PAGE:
Ministers are facing a high court legal challenge after they refused to order an urgent investigation into the shortages of personal protective equipment faced by NHS staff during the coronavirus pandemic. Doctors, lawyers and campaigners for older people’s welfare issued proceedings on Monday which they hope will lead to a judicial review of the government’s efforts to ensure that health professionals and social care staff had enough personal protective equipment (PPE) to keep them safe. They want to compel ministers to hold an independent inquiry into PPE and ensure staff in settings looking after Covid-19 patients will be able to obtain the gowns, masks, eye protection and gloves they need if, as many doctors fear, there is a second wave of the disease. About 300 UK health workers have so far died of COVID-19, and many NHS staff groups and families claim inadequate PPE played a key role in exposing them. Read full story Source: The Guardian, 8 June 2020
  6. News Article
    The pharmaceutical giant Johnson and Johnson has agreed to pay an undisclosed sum to settle a legal action by hundreds of Scottish women who claimed they suffered serious injuries from the company’s pelvic mesh implants. The settlement came as four lead cases brought by women who suffered pain and other serious side effects from the implants, made by Johnson and Johnson subsidiary Ethicon, were about to reach court in Edinburgh. Read full story (paywalled) Source: BMJ, 2 June 2020
  7. News Article
    The deaths of more than 50 hospital and care home workers have been reported to Britain’s health and safety regulator, which is considering launching criminal investigations, the Guardian has learned. The Health and Safety Executive (HSE), which investigates the breaking of safety at work laws, has received 54 formal reports of deaths in health and care settings “where the source of infection is recorded as COVID-19”. These are via the official reporting process, called Riddor: Reporting of Injuries, Diseases and Dangerous Occurrences. Separately, senior lawyers say any failures to provide proper personal protective equipment (PPE) may be so severe they amount to corporate manslaughter, with police forces drawing up plans to handle any criminal complaints. Despite weeks of pleading, frontline medical staff complain that PPE is still failing to reach them as hospitals battle the highly contagious virus. Senior barristers say criminal investigations should be launched, and that there are grounds to suspect high-level failures. Read full story Source: The Guardian, 10 May 2020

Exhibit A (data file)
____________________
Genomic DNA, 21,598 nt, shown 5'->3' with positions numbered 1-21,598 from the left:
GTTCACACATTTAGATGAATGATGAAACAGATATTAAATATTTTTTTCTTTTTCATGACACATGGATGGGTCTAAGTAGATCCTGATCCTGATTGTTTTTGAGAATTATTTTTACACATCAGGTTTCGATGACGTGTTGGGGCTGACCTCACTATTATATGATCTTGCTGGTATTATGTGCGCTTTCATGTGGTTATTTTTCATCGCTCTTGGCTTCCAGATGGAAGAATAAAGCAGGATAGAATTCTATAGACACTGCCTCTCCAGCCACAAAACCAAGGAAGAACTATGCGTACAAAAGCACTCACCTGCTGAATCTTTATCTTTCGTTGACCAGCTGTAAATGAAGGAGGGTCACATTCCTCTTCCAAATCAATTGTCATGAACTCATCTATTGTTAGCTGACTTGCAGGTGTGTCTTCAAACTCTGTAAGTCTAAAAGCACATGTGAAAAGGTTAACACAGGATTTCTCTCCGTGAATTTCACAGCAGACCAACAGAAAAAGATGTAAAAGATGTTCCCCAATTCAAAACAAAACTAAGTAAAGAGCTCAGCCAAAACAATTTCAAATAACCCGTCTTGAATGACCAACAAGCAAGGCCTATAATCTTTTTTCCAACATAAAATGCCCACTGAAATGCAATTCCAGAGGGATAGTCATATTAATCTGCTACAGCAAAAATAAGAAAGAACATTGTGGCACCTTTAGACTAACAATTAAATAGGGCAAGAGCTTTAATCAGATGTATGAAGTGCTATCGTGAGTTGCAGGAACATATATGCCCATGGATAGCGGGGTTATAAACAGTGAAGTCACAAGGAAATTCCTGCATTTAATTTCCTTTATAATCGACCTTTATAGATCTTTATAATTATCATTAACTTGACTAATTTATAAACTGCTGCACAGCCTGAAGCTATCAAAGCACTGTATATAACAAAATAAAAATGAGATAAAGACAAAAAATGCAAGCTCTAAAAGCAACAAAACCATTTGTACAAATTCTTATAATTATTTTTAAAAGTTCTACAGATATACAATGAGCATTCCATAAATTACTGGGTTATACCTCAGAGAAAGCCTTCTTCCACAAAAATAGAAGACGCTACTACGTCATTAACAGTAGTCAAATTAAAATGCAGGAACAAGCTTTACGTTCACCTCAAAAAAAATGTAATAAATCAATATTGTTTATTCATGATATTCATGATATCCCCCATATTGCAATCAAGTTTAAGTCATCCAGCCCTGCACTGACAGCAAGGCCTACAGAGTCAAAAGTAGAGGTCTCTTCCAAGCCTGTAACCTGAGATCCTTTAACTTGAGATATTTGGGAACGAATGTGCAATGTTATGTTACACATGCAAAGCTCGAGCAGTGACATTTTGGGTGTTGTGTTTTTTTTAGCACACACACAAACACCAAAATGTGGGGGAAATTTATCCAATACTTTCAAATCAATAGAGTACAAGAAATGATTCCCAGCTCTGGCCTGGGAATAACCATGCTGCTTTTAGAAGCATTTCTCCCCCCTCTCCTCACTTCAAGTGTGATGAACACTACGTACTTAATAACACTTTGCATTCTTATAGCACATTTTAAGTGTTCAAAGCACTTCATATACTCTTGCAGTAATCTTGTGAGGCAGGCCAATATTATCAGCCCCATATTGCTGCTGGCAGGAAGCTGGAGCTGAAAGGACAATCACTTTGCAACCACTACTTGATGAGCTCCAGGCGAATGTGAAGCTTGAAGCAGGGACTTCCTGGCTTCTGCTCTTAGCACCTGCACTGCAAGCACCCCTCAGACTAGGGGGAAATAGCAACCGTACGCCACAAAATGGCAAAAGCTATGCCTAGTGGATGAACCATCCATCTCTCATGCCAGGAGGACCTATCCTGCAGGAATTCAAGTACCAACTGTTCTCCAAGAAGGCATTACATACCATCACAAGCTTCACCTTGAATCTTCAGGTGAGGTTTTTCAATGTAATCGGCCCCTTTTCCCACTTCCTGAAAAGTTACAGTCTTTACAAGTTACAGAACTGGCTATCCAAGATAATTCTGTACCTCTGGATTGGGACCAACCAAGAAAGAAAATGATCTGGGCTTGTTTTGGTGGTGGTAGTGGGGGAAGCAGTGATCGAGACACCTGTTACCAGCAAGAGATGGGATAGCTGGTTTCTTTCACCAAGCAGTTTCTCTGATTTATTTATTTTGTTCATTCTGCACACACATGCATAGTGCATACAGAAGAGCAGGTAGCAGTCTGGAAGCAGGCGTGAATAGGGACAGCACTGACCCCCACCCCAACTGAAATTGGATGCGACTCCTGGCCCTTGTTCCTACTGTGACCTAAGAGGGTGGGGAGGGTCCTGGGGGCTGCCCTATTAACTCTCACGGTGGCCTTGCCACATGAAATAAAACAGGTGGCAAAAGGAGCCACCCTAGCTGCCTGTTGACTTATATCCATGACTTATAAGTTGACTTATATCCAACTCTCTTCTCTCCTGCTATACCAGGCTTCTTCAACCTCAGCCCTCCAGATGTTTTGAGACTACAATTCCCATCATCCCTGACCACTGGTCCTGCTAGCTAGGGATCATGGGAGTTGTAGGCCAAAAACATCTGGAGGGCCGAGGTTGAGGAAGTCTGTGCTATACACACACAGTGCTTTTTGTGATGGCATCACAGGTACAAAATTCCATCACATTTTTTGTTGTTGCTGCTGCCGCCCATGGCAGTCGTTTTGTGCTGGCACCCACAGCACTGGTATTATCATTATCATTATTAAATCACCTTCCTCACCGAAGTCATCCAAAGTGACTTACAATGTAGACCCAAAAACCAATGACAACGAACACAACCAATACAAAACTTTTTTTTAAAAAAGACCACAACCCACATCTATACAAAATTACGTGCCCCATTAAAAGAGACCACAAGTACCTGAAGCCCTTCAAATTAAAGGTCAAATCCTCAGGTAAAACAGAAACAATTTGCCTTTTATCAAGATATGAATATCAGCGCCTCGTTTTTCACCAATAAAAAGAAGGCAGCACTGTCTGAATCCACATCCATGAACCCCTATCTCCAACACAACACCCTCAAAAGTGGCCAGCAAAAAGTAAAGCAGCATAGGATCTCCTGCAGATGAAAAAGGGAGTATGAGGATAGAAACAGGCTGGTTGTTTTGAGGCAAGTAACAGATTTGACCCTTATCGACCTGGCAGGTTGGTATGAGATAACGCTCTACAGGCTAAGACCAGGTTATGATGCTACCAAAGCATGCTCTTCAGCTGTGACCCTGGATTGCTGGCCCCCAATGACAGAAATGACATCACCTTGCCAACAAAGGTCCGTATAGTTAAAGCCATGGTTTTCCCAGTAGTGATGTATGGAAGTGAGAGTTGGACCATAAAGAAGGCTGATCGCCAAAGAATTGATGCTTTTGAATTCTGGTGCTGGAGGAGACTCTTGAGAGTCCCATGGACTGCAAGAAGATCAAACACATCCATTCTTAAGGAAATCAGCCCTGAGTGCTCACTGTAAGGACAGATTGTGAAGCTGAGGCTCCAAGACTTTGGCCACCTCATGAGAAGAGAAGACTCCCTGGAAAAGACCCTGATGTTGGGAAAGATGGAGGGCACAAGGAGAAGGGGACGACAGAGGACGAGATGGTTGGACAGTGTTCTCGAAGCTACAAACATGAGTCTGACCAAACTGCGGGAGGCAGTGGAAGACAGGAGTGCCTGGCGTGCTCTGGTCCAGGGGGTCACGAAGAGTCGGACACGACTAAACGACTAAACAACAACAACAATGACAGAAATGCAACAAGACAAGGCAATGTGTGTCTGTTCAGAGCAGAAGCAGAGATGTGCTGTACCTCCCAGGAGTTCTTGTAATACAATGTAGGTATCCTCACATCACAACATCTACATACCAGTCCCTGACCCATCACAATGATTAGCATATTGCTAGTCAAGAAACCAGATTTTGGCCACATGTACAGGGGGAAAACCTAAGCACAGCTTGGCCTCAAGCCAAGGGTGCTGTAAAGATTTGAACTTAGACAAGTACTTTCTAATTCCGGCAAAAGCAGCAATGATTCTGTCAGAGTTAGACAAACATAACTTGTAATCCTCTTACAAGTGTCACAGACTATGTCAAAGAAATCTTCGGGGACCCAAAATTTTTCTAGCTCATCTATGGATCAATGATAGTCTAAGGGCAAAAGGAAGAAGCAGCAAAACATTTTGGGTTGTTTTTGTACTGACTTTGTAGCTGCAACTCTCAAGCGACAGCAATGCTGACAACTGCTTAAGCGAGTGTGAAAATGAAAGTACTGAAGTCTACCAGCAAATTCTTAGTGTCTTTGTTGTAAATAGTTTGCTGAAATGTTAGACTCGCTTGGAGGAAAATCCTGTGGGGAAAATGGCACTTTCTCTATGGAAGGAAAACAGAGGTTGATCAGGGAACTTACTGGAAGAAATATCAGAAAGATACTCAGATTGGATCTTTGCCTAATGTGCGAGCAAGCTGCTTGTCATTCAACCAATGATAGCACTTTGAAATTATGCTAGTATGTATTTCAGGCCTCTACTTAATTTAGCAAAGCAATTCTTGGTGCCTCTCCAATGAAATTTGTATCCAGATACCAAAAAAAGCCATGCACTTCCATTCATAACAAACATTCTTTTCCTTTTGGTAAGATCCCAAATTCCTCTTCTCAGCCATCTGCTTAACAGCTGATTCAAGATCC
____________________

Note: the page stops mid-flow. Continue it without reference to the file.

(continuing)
8. News Article
    The health secretary Matt Hancock has been threatened with a judicial review amid fears patients’ human rights are at risk from the incorrect use of controversial do not resuscitate orders during the coronavirus pandemic. Ministers have been told they should use emergency powers to issue a direction to doctors and nurses in the NHS requiring them to comply with the law on do not attempt resuscitation orders (DNARS) and to ensure patients are properly consulted. In recent weeks there have been a number of reports of patients having DNARs put in place without their knowledge or in GPs imposing blanket decisions, prompting a warning letter from NHS England’s chief nurse last month. The legal action is being brought by Kate Masters, the daughter of Janet Tracey, who died at Addenbrooke's hospital in 2011 after a DNAR was put in place without her knowledge. In 2014, Tracey's husband David won a landmark victory at the Court of Appeal which gave patients a new legal right to be consulted by doctors when DNARS were being considered. Not consulting a patient was a breach of their human rights, the court ruled. Read full story Source: The Independent, 6 May 2020
  9. News Article
    The NHS should expect a “huge number” of legal challenges relating to decisions made during the coronavirus pandemic, healthcare lawyers have warned. The specialists said legal challenges against clinical commissioning groups and NHS providers would be inevitable, around issues such as breaches of human rights and clinical negligence claims. Francesca Burfield, a barrister specialising in children’s health and social care, told HSJ’s Healthcheck podcast: “I think there is going to be huge number of challenges. If and when we move through this there will not only be a public enquiry, [but] I anticipate judicial reviews, civil actions in relation to negligence claims and breach[es] of human rights….” She said criminal proceedings by the Care Quality Commission or Crown Prosecution Service would also be a possibility, around issues such as deprivation of liberty, neglect, safeguarding, and potential gross negligence manslaughter. Read full story Source: HSJ, 20 April 2020